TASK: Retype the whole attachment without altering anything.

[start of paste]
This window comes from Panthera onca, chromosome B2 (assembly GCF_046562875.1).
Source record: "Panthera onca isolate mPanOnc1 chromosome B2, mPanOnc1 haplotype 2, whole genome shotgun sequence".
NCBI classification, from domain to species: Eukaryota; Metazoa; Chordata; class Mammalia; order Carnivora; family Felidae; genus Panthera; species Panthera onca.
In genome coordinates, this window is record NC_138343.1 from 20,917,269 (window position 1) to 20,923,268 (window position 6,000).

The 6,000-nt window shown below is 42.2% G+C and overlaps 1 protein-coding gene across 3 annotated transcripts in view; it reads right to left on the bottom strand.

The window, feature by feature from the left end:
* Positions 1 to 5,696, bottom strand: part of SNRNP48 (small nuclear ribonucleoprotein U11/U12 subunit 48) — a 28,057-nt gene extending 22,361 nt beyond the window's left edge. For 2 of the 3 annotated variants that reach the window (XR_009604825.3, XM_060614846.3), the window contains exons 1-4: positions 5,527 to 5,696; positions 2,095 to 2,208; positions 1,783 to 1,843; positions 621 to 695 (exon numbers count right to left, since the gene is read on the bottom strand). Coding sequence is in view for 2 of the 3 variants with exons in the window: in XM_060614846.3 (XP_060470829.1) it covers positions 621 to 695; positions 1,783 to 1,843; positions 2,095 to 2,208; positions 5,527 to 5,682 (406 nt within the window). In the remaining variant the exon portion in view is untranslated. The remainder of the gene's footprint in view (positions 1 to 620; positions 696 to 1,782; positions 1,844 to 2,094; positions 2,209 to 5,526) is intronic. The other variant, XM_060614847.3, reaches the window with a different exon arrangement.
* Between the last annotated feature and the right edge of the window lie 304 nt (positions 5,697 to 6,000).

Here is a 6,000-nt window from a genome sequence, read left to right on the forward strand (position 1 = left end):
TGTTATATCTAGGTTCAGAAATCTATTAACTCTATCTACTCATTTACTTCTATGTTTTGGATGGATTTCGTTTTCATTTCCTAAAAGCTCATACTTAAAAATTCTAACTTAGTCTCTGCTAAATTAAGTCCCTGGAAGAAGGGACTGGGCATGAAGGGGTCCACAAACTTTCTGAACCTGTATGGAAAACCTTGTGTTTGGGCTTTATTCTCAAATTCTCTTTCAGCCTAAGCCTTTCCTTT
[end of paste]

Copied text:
This window comes from Panthera onca, chromosome B2 (assembly GCF_046562875.1).
Source record: "Panthera onca isolate mPanOnc1 chromosome B2, mPanOnc1 haplotype 2, whole genome shotgun sequence".
NCBI classification, from domain to species: Eukaryota; Metazoa; Chordata; class Mammalia; order Carnivora; family Felidae; genus Panthera; species Panthera onca.
In genome coordinates, this window is record NC_138343.1 from 20,917,269 (window position 1) to 20,923,268 (window position 6,000).

The 6,000-nt window shown below is 42.2% G+C and overlaps 1 protein-coding gene across 3 annotated transcripts in view; it reads right to left on the bottom strand.

The window, feature by feature from the left end:
* Positions 1 to 5,696, bottom strand: part of SNRNP48 (small nuclear ribonucleoprotein U11/U12 subunit 48) — a 28,057-nt gene extending 22,361 nt beyond the window's left edge. For 2 of the 3 annotated variants that reach the window (XR_009604825.3, XM_060614846.3), the window contains exons 1-4: positions 5,527 to 5,696; positions 2,095 to 2,208; positions 1,783 to 1,843; positions 621 to 695 (exon numbers count right to left, since the gene is read on the bottom strand). Coding sequence is in view for 2 of the 3 variants with exons in the window: in XM_060614846.3 (XP_060470829.1) it covers positions 621 to 695; positions 1,783 to 1,843; positions 2,095 to 2,208; positions 5,527 to 5,682 (406 nt within the window). In the remaining variant the exon portion in view is untranslated. The remainder of the gene's footprint in view (positions 1 to 620; positions 696 to 1,782; positions 1,844 to 2,094; positions 2,209 to 5,526) is intronic. The other variant, XM_060614847.3, reaches the window with a different exon arrangement.
* Between the last annotated feature and the right edge of the window lie 304 nt (positions 5,697 to 6,000).

Here is a 6,000-nt window from a genome sequence, read left to right on the forward strand (position 1 = left end):
TGTTATATCTAGGTTCAGAAATCTATTAACTCTATCTACTCATTTACTTCTATGTTTTGGATGGATTTCGTTTTCATTTCCTAAAAGCTCATACTTAAAAATTCTAACTTAGTCTCTGCTAAATTAAGTCCCTGGAAGAAGGGACTGGGCATGAAGGGGTCCACAAACTTTCTGAACCTGTATGGAAAACCTTGTGTTTGGGCTTTATTCTCAAATTCTCTTTCAGCCTAAGCCTTTCCTTT